The Last Days of the Pepsi Generation
Pepsi-Cola Ceases Production and Sale in Indonesia October 10, 2019
Pepsi-Cola will cease to be produced, distributed or sold in Indonesia effective October 10, 2019.
First produced in the USA in 1903, based on a formula created by pharmacist Caleb Bradham, Pepsi-Cola Products were manufactured and distributed under license by PT Indofood Asahi Sukses Beverage – a division of the massive Indofood Group.
The end of “The Pepsi Generation” in Indonesia and the elimination nationally of one of Coca-Cola’s main competitors was announced by a spokesman for PepsiCo on Wednesday, October 2, 2019, who confirmed the mutual agreement between PepsiCo and Indofood to end the soft drink maker’s presence in the Indonesian market.
As reported by Suarasurabaya.net, Thomas Darmawan, a director of the Association of Indonesian Food and Beverage Makers (GAPMMI), blames the disappearance of Pepsi-Cola in Indonesia on the strict regulations now being imposed by the Government of Indonesia on beverage manufacturers.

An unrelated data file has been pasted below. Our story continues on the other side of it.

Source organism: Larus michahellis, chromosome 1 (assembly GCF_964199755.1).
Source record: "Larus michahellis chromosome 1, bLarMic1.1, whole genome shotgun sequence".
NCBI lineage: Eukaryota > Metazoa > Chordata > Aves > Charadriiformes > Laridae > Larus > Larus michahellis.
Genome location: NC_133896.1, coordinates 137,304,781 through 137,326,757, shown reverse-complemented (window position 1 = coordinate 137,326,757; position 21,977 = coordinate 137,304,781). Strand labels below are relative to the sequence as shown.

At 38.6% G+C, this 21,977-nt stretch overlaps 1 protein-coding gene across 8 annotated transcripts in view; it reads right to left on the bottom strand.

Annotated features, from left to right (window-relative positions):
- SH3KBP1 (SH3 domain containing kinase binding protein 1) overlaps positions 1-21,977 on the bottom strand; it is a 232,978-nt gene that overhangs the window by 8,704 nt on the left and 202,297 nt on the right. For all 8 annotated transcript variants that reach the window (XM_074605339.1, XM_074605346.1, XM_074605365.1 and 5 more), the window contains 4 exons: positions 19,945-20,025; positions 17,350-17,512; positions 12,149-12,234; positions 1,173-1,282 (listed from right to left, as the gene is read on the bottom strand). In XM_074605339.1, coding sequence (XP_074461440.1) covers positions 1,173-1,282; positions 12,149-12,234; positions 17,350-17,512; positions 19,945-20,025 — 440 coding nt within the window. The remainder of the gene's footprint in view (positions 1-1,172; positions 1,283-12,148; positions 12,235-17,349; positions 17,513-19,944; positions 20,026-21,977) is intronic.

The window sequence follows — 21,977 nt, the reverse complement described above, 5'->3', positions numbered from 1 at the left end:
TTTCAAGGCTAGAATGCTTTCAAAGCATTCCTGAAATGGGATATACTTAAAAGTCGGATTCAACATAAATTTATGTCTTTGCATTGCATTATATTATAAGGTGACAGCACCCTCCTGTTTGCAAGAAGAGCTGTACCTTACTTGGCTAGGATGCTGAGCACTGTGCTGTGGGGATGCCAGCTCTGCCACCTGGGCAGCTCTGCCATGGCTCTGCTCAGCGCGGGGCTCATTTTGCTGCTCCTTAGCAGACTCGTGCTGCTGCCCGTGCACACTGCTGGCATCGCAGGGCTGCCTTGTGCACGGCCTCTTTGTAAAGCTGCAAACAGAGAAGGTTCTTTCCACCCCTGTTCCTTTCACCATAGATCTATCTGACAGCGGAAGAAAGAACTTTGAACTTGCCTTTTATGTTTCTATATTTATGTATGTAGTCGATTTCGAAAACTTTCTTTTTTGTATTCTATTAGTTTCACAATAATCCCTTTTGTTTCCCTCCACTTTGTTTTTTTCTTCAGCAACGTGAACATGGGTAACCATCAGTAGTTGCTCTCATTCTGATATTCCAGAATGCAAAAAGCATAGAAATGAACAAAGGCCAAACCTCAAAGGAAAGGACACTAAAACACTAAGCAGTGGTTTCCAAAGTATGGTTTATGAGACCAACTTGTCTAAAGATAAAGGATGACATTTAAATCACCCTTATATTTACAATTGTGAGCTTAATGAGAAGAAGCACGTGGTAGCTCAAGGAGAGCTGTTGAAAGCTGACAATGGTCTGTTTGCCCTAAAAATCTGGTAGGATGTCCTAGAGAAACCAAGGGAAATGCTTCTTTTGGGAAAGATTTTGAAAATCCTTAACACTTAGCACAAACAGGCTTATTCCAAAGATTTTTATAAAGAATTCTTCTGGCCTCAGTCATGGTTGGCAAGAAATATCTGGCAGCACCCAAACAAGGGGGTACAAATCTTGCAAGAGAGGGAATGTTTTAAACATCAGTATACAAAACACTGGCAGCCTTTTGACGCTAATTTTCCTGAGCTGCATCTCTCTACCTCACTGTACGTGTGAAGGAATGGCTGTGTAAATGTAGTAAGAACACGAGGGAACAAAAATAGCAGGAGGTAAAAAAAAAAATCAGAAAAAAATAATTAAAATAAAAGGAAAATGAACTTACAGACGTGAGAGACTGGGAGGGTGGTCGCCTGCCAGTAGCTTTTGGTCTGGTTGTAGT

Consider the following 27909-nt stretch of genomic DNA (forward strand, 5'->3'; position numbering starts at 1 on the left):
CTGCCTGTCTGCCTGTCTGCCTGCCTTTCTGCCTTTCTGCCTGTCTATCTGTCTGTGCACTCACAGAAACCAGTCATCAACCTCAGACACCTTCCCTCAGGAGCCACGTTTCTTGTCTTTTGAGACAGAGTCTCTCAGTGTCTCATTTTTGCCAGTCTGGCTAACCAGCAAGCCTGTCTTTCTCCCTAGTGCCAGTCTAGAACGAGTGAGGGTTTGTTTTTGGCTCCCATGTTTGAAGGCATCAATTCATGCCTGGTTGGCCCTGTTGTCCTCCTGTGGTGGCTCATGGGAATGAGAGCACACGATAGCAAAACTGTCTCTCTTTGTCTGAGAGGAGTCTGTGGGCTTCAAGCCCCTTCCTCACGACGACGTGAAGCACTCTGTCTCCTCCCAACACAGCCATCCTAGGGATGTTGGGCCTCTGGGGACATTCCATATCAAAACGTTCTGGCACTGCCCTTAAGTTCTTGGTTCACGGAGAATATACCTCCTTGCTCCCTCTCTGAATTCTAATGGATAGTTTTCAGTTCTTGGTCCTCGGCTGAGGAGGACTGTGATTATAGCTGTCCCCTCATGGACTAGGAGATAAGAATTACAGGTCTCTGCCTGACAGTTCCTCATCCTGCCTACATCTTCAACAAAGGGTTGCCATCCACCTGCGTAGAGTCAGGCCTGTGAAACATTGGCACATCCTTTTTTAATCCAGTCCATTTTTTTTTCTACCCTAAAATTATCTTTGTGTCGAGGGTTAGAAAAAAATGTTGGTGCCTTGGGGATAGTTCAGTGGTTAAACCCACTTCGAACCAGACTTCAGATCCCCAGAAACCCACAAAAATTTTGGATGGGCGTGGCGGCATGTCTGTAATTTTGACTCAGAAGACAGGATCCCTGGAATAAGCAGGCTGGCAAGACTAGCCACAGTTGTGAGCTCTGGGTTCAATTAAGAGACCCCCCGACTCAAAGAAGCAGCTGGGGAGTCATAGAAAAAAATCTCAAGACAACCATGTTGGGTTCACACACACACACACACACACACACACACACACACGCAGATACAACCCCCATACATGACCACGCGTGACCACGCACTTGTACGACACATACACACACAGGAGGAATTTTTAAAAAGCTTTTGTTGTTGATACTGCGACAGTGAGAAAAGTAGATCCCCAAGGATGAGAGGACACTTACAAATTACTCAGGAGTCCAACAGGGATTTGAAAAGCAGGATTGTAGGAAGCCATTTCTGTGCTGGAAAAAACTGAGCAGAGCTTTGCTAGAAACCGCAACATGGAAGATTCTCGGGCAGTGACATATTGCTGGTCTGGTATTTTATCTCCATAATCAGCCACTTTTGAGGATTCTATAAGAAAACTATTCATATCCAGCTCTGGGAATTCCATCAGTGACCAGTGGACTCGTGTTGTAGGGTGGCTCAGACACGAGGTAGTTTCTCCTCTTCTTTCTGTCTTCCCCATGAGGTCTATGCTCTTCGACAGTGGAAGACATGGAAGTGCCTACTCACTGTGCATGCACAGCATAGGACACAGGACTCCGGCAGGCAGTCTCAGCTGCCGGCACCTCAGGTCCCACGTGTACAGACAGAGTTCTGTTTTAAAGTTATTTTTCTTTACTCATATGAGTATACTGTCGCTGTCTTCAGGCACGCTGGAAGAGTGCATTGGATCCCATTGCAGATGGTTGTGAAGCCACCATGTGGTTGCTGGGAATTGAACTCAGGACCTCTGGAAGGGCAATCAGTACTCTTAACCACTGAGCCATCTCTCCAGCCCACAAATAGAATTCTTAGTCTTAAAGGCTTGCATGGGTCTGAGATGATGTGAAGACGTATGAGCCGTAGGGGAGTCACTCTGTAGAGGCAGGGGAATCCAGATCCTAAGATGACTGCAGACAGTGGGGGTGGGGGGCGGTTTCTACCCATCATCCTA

Darmawan specifically cited four regulations that had the potential of influencing Pepsi-Cola’s decision not to extend its contract with PT Anugerah Indofood Barokah Makmur (AIBM) beyond October 10, 2019. “There are four regulations that are included in the current consideration of beverage industries, namely: regulations on water resources; labeling rules from the Agency for Supervision of Food and Medicine (POM); requirements on 'halal' certification; and rules prohibiting plastic packaging for beverages,” said Darmawan quoted by the State News Agency Antara on October 3, 2019.
Darmawan also said POM Regulation Number 22 of 2019 on labeling, including the requirement to note nutritional information, was also proving problematic for beverage industry players. That regulation requires the notation of amounts of salt (sodium), sugar, and fat (GGL) on all food and beverage packaging.
Effective October 27, 2019, food and beverage manufacturers in Indonesia are required to notate their “halal certification” issued by a private sector religious body – Majelis Ulama Indonesia.
Also causing concern for soft drink manufacturers in Indonesia are proposals to impose an excise tax, similar to that imposed on cigarettes in Indonesia, on carbonated beverages.